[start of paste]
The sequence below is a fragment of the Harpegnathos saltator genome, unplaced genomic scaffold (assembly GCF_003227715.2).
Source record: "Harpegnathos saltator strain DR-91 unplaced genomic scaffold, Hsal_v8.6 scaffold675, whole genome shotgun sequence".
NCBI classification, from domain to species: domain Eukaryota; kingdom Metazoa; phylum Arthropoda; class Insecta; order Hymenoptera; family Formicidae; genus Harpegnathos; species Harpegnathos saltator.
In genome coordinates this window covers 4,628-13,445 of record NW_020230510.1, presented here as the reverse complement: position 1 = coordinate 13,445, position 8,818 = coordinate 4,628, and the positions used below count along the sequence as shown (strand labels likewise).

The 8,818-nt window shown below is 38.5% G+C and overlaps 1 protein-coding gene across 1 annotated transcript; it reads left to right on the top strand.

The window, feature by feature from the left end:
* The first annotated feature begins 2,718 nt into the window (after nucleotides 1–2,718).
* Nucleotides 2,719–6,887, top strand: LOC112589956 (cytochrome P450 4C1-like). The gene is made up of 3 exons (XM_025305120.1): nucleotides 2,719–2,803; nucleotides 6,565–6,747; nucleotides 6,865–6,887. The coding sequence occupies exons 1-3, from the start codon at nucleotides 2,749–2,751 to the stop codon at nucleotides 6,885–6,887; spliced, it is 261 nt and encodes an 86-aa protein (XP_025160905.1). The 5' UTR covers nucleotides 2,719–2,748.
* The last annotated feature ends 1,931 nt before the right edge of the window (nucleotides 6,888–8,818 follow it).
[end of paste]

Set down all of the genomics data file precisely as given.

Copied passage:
The sequence below is a fragment of the Harpegnathos saltator genome, unplaced genomic scaffold (assembly GCF_003227715.2).
Source record: "Harpegnathos saltator strain DR-91 unplaced genomic scaffold, Hsal_v8.6 scaffold675, whole genome shotgun sequence".
NCBI classification, from domain to species: domain Eukaryota; kingdom Metazoa; phylum Arthropoda; class Insecta; order Hymenoptera; family Formicidae; genus Harpegnathos; species Harpegnathos saltator.
In genome coordinates this window covers 4,628-13,445 of record NW_020230510.1, presented here as the reverse complement: position 1 = coordinate 13,445, position 8,818 = coordinate 4,628, and the positions used below count along the sequence as shown (strand labels likewise).

The 8,818-nt window shown below is 38.5% G+C and overlaps 1 protein-coding gene across 1 annotated transcript; it reads left to right on the top strand.

The window, feature by feature from the left end:
* The first annotated feature begins 2,718 nt into the window (after nucleotides 1–2,718).
* Nucleotides 2,719–6,887, top strand: LOC112589956 (cytochrome P450 4C1-like). The gene is made up of 3 exons (XM_025305120.1): nucleotides 2,719–2,803; nucleotides 6,565–6,747; nucleotides 6,865–6,887. The coding sequence occupies exons 1-3, from the start codon at nucleotides 2,749–2,751 to the stop codon at nucleotides 6,885–6,887; spliced, it is 261 nt and encodes an 86-aa protein (XP_025160905.1). The 5' UTR covers nucleotides 2,719–2,748.
* The last annotated feature ends 1,931 nt before the right edge of the window (nucleotides 6,888–8,818 follow it).